Claim: The clanging of rock on metal leads a work crew to discover a decades-old wrecked car — with four skeletons inside — a few hundred feet off the road.
Origins: As Brunvand notes in Curses! Broiled Again!, this legend appears to be an updated version of a much
older Norwegian legend (set in the Middle Ages and first collected in the nineteenth century) involving a hunter led by the sound of his arrow striking a bell to discover an abandoned church. (The inhabitants of the town in which the church stood had long since been wiped out by the Black Death.)
Many true instances of long-dead bodies discovered in wrecked automobiles have been reported over the years, the most notable being the case of Susie Roberts from Gainesville, Georgia. Roberts and a friend disappeared on their way home from a dance in the nearby town of Dawsonvile one day in 1958. Although the friend's body turned up a year later, Roberts' body remained undiscovered until workers building a bridge found and pulled the car containing her remains from the bottom of Lake Lanier thirty-two years later. The most similar real-life version of "car filled with skeletons discovered by happenstance" would probably be the case of Kimberly Marie Barnes and her four friends, who disappeared from Palm Beach in a van one summer evening in 1979. Their fate remained unknown until a mud-filled van was spotted in Palm Beach County canal by a fisherman eighteen years later; the automobile was dragged out and came within seconds of being shredded for scrap when a Miami salvage yard manager noticed a shin bone fall from the van. Investigators later found a total of five skulls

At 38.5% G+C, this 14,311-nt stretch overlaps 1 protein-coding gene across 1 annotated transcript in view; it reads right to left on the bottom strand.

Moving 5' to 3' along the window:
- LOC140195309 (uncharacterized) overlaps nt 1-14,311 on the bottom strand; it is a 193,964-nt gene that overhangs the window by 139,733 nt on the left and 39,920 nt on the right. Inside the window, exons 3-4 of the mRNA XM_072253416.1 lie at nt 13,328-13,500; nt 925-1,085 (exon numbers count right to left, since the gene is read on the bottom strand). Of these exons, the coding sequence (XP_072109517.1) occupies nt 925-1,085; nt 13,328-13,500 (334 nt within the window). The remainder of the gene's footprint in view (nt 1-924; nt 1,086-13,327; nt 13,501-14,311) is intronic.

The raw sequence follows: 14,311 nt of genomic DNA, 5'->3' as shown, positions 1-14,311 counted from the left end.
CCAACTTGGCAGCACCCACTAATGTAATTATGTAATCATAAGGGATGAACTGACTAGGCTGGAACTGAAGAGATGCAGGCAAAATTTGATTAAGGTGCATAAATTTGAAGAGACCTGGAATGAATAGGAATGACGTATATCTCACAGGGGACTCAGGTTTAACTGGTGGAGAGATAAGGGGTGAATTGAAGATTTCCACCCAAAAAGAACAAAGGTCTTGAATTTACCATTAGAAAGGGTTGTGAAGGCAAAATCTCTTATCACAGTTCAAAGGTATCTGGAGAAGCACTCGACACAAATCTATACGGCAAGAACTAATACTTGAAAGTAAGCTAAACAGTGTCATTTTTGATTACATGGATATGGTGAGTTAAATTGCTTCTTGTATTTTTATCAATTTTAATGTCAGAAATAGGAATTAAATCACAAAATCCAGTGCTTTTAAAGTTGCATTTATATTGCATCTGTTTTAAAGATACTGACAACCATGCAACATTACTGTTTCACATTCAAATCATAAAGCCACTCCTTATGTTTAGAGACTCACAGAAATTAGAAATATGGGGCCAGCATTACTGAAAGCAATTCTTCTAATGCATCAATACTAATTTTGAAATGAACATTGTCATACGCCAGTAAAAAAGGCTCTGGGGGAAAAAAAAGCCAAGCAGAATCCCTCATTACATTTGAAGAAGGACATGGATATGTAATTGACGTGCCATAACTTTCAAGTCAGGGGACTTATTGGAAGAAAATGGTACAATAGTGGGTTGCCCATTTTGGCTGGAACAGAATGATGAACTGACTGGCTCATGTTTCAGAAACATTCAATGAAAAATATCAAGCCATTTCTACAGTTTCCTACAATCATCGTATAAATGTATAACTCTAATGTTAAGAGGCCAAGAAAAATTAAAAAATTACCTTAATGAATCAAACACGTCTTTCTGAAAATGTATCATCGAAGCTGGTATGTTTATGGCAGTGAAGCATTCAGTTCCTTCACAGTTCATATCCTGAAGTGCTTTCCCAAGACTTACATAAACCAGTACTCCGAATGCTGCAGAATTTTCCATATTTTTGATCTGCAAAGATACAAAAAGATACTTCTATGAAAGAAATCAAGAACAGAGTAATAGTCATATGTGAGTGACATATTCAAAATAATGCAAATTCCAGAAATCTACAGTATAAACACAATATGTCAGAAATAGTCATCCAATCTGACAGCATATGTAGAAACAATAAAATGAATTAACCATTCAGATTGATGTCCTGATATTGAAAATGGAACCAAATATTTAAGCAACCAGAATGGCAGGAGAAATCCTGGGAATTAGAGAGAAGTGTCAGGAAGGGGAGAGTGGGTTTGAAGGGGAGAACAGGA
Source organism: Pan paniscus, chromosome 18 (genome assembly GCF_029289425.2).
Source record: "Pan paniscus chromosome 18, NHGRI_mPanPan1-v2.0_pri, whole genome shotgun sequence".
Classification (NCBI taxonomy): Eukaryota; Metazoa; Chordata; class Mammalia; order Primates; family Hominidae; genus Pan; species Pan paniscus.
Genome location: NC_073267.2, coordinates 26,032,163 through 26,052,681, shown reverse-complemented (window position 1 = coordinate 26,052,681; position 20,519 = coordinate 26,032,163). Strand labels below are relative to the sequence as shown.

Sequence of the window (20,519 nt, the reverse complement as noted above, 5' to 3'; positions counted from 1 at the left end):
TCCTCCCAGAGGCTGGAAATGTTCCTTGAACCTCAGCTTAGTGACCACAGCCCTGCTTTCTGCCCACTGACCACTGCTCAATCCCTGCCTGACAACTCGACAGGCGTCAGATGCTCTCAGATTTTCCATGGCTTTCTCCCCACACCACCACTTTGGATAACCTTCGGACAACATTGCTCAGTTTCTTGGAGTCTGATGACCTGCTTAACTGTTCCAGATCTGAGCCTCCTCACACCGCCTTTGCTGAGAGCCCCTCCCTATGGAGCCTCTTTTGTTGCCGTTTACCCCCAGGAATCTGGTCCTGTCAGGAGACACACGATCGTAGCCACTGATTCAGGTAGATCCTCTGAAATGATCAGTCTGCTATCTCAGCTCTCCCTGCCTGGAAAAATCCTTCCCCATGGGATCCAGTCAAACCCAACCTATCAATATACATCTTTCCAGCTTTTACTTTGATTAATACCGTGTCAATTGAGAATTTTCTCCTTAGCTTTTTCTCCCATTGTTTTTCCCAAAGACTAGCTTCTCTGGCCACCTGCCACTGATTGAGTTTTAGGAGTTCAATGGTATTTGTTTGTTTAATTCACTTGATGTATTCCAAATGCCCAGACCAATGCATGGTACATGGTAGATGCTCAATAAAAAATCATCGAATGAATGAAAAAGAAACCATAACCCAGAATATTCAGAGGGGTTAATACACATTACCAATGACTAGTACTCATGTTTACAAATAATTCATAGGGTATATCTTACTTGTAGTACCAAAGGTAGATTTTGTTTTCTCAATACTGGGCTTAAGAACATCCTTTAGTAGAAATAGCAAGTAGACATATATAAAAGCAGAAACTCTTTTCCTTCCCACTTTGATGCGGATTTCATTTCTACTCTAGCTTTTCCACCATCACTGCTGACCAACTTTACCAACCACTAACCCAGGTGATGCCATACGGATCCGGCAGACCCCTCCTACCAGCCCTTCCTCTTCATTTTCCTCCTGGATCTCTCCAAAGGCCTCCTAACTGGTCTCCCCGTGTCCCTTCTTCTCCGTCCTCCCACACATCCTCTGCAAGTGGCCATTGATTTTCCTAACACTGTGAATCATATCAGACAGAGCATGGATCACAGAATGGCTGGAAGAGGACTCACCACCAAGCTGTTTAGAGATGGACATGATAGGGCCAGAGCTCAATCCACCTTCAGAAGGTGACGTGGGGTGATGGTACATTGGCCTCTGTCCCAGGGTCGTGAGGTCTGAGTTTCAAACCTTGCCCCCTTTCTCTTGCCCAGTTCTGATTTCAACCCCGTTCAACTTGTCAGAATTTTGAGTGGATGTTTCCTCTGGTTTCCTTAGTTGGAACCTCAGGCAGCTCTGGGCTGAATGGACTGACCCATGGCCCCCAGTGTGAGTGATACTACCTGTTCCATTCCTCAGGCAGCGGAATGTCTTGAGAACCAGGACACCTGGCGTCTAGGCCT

This legend is similar in structure to Crushin' Roulette, both of them involving the discovery of long-wrecked automobiles with human remains inside.
Sightings: In an episode of TV's Law and Order ("Ramparts," original air date 13 January 1999) opens with a van containing the skeleton of a decades-old murder victim being dredged from the Hudson River.